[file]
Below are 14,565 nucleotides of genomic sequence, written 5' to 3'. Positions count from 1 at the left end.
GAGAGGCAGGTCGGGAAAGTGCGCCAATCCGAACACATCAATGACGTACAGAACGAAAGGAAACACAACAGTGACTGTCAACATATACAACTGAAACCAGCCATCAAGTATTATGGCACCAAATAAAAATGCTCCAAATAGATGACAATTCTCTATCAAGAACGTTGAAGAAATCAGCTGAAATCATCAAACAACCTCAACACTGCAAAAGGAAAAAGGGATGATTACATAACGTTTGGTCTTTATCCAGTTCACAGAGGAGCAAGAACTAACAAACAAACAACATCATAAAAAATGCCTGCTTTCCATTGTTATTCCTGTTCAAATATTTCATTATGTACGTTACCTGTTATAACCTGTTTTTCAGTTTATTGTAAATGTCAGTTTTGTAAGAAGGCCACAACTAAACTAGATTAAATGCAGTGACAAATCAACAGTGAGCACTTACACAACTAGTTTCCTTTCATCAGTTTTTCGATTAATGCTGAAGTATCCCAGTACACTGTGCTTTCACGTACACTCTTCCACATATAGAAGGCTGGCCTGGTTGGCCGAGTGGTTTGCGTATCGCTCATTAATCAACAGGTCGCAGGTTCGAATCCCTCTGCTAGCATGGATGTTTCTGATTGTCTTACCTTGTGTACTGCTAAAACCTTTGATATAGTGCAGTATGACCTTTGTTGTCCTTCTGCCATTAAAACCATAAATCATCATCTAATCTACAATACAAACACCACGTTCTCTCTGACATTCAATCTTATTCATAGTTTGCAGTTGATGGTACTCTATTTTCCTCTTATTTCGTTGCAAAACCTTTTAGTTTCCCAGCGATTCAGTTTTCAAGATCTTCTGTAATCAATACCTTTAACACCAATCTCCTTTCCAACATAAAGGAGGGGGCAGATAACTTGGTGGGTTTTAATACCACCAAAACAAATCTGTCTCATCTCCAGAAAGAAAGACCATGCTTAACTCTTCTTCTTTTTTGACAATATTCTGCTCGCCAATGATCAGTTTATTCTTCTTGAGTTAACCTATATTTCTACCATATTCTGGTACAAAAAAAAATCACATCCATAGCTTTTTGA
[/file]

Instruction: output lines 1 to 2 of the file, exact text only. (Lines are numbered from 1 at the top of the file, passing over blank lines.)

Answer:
Below are 14,565 nucleotides of genomic sequence, written 5' to 3'. Positions count from 1 at the left end.
GAGAGGCAGGTCGGGAAAGTGCGCCAATCCGAACACATCAATGACGTACAGAACGAAAGGAAACACAACAGTGACTGTCAACATATACAACTGAAACCAGCCATCAAGTATTATGGCACCAAATAAAAATGCTCCAAATAGATGACAATTCTCTATCAAGAACGTTGAAGAAATCAGCTGAAATCATCAAACAACCTCAACACTGCAAAAGGAAAAAGGGATGATTACATAACGTTTGGTCTTTATCCAGTTCACAGAGGAGCAAGAACTAACAAACAAACAACATCATAAAAAATGCCTGCTTTCCATTGTTATTCCTGTTCAAATATTTCATTATGTACGTTACCTGTTATAACCTGTTTTTCAGTTTATTGTAAATGTCAGTTTTGTAAGAAGGCCACAACTAAACTAGATTAAATGCAGTGACAAATCAACAGTGAGCACTTACACAACTAGTTTCCTTTCATCAGTTTTTCGATTAATGCTGAAGTATCCCAGTACACTGTGCTTTCACGTACACTCTTCCACATATAGAAGGCTGGCCTGGTTGGCCGAGTGGTTTGCGTATCGCTCATTAATCAACAGGTCGCAGGTTCGAATCCCTCTGCTAGCATGGATGTTTCTGATTGTCTTACCTTGTGTACTGCTAAAACCTTTGATATAGTGCAGTATGACCTTTGTTGTCCTTCTGCCATTAAAACCATAAATCATCATCTAATCTACAATACAAACACCACGTTCTCTCTGACATTCAATCTTATTCATAGTTTGCAGTTGATGGTACTCTATTTTCCTCTTATTTCGTTGCAAAACCTTTTAGTTTCCCAGCGATTCAGTTTTCAAGATCTTCTGTAATCAATACCTTTAACACCAATCTCCTTTCCAACATAAAGGAGGGGGCAGATAACTTGGTGGGTTTTAATACCACCAAAACAAATCTGTCTCATCTCCAGAAAGAAAGACCATGCTTAACTCTTCTTCTTTTTTGACAATATTCTGCTCGCCAATGATCAGTTTATTCTTCTTGAGTTAACCTATATTTCTACCATATTCTGGTACAAAAAAAAATCACATCCATAGCTTTTTGA